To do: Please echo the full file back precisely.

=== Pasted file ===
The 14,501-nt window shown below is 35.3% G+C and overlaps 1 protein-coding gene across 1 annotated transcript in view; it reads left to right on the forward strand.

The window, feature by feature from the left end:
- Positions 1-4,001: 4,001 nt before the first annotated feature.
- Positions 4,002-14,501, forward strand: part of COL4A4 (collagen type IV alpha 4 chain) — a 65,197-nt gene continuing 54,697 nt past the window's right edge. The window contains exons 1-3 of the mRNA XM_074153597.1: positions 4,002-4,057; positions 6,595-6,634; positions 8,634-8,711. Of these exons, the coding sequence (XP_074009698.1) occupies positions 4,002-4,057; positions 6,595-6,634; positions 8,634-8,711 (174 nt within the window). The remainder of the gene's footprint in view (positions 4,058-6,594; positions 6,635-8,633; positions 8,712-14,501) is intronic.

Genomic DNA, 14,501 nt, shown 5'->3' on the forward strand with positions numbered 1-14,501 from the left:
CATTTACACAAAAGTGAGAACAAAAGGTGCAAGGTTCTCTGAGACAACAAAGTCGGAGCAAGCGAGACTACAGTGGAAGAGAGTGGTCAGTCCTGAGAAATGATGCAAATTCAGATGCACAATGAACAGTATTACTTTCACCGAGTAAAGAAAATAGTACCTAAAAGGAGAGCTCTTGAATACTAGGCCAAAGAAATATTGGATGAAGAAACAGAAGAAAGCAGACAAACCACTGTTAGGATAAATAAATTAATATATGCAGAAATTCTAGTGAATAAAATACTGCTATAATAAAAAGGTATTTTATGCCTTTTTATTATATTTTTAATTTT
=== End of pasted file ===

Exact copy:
The 14,501-nt window shown below is 35.3% G+C and overlaps 1 protein-coding gene across 1 annotated transcript in view; it reads left to right on the forward strand.

The window, feature by feature from the left end:
- Positions 1-4,001: 4,001 nt before the first annotated feature.
- Positions 4,002-14,501, forward strand: part of COL4A4 (collagen type IV alpha 4 chain) — a 65,197-nt gene continuing 54,697 nt past the window's right edge. The window contains exons 1-3 of the mRNA XM_074153597.1: positions 4,002-4,057; positions 6,595-6,634; positions 8,634-8,711. Of these exons, the coding sequence (XP_074009698.1) occupies positions 4,002-4,057; positions 6,595-6,634; positions 8,634-8,711 (174 nt within the window). The remainder of the gene's footprint in view (positions 4,058-6,594; positions 6,635-8,633; positions 8,712-14,501) is intronic.

Genomic DNA, 14,501 nt, shown 5'->3' on the forward strand with positions numbered 1-14,501 from the left:
CATTTACACAAAAGTGAGAACAAAAGGTGCAAGGTTCTCTGAGACAACAAAGTCGGAGCAAGCGAGACTACAGTGGAAGAGAGTGGTCAGTCCTGAGAAATGATGCAAATTCAGATGCACAATGAACAGTATTACTTTCACCGAGTAAAGAAAATAGTACCTAAAAGGAGAGCTCTTGAATACTAGGCCAAAGAAATATTGGATGAAGAAACAGAAGAAAGCAGACAAACCACTGTTAGGATAAATAAATTAATATATGCAGAAATTCTAGTGAATAAAATACTGCTATAATAAAAAGGTATTTTATGCCTTTTTATTATATTTTTAATTTT